#1, to my boss. I know, I know, how can it be ‘contribution’ when I get PAID for it? But, it’s the come-from that matters (right?)!
My ex-co-worker Hamutal, a junior female attorney, told me her dream as a lawyer was to be JUST like me, which she described as: “Showing up to work every day like you’re no shit doing them a favor.”
Anyway, I contributed to my boss because I volunteered to take on something I could have easily justified not taking on. It deals with trademark law, it’s a mammoth of a case, and I have no (zero) specialization in that area of law.
BUT what I do have is a powerful (and empowering) self-belief: I can figure anything out. Not just superficially, but all the way, thoroughly, as good as any expert — hell, better. Does this belief get me into trouble sometimes? Yep. I try to handle too much on my own, and asking for support becomes a “last resort.” I google all of Jimmy’s health ailments (exhaustively) to where he is REALLY reluctant to tell me about them anymore (but… but… I can FIX it! just give me the info and a few hours at the computer! …things almost came to blows when I asked him no less than 27 different, detailed questions regarding the color, texture and consistency of his poo–culminating in a request that he just let me see it). At work, though, it serves me well. I just have to remind myself to STILL get support from more experienced lawyers, even if I’m convinced I can figure it out better and faster than anyone ever could (and to resist the temptation to think that whatever they tell me is probably wrong, especially if it conflicts with my findings). Gotta watch even (especially?) your empowering self-beliefs sometimes.
What I got back from volunteering to take this on was feeling empowered in my position and like I’m contributing value. He’s been really stressed about this, and the help he’s tried to get on it so far (from experts, I might add!) has not panned out.
#2, to James. He worked all day yesterday. I didn’t do much, as I didn’t really see him–but, I did wait up for him for when he got home. And I gave him a good mood and my full attention. I asked him about his day, and attentively listened. It was small, but it was something, and it seemed to matter.
What I got back was feeling connected to my husband, and getting to experience him energized and animated even though he was exhausted. It’s amazing what just being fully present can do for someone.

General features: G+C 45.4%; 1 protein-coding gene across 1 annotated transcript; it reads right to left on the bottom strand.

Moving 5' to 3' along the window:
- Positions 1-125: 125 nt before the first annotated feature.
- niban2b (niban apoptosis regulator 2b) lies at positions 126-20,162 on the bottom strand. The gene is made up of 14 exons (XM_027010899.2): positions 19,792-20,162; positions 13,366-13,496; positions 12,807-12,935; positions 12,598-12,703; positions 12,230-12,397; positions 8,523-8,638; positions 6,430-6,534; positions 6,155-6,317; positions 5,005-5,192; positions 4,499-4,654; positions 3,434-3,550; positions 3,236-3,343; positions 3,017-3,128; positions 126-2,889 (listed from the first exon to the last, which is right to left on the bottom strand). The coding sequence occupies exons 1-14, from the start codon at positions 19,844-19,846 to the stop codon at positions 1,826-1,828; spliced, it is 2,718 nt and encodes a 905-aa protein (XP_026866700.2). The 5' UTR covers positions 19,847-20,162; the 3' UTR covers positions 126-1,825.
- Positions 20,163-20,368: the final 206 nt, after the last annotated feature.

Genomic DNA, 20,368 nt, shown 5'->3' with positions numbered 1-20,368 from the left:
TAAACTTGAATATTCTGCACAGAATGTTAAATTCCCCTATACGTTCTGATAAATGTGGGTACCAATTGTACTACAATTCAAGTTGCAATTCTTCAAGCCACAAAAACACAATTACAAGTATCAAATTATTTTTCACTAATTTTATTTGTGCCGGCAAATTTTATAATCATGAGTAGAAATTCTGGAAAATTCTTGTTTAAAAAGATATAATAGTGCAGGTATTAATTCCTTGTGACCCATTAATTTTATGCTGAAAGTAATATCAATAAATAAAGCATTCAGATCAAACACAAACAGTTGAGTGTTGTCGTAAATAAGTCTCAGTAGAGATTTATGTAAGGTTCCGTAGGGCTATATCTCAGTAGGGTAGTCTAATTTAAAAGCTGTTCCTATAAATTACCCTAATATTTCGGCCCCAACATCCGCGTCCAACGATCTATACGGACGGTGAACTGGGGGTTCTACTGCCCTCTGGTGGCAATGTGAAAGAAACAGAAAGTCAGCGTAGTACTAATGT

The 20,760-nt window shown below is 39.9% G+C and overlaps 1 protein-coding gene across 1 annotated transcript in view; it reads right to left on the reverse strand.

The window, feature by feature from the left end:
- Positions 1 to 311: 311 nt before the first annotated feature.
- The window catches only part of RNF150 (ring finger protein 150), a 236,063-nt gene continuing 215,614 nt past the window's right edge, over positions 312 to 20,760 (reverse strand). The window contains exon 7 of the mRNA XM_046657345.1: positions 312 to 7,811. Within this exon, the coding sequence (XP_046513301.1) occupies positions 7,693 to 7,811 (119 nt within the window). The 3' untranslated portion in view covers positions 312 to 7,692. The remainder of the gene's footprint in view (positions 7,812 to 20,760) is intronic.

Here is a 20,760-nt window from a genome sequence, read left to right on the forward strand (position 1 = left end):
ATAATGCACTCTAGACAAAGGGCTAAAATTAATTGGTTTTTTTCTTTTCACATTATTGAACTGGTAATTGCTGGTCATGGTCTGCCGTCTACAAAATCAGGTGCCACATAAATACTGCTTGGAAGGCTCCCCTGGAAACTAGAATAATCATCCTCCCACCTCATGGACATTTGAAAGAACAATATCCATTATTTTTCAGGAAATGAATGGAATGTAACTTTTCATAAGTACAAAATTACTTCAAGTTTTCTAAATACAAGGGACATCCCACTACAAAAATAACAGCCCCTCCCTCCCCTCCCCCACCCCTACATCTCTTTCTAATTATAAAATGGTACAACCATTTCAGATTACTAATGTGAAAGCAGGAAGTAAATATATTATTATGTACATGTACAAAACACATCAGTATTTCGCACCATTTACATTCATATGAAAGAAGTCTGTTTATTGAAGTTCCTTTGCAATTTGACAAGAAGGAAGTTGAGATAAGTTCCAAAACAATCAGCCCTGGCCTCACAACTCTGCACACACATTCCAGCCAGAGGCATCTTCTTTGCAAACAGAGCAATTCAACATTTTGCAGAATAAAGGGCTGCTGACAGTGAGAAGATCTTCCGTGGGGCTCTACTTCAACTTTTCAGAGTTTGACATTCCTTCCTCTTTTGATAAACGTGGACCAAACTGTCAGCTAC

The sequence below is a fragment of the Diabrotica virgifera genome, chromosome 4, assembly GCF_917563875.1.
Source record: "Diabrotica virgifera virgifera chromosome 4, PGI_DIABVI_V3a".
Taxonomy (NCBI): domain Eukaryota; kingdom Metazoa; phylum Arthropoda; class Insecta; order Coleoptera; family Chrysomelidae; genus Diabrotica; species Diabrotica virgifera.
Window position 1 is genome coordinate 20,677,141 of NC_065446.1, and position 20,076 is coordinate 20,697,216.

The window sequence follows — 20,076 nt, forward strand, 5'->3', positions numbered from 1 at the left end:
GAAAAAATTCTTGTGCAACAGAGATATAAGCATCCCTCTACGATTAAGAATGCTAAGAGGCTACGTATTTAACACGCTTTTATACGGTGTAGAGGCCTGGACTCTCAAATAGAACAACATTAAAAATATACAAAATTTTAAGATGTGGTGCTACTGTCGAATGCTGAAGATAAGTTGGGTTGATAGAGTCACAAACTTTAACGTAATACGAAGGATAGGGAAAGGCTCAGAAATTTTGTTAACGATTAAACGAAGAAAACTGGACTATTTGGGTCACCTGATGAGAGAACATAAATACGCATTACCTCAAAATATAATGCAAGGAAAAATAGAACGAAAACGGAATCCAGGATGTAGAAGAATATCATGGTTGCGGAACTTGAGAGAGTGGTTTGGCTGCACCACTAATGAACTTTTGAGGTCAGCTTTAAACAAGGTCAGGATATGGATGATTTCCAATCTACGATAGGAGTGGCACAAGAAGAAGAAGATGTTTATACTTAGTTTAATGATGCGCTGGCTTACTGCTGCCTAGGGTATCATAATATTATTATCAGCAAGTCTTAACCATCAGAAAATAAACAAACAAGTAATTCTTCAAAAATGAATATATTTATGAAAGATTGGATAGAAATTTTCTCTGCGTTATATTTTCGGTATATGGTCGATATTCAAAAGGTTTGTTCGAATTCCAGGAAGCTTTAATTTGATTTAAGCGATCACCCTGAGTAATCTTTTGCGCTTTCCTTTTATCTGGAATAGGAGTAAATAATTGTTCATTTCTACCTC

#3, to me. I got up and went to the gym even as some stories were coming up. Mondays at work are hectic; we have a Monday status meeting where we go over every single case we have to make sure we’re all on the same page. We have roughly 25-30 cases at any given time, and they’re not all concentrated on one type of client, one area of law, or a certain type of situation — no, they vary widely. The task list I walk away with after those meetings can be daunting, as for 30 cases, there are only 5 of us (and 1 of us is my boss–his role is to captain the ship, not do the day-to-day work on the cases we have).
Anyway, the stories I was facing were “you got up 10 minutes late… now you only have a half-hour or so at the gym, and that’s not really enough,” “you can just make it up later in the week, or over the weekend,” “if you go to the gym, you’ll be rushed, and you should really prioritize getting to work on time for the meeting,” etc. etc. etc. My resistance is always very rational, too. It knows what works with me.
I went anyway, and it had zero (0) impact on the rest of the day. I got home, got ready, got to work on time, went to the meeting, got my giant task list for the week and continued on. It was all business as usual.
What I got back was a reminder to not always trust my inner voices–they’re crafty, and while they think they’re trying to protect me, they often do not have my best interests at heart.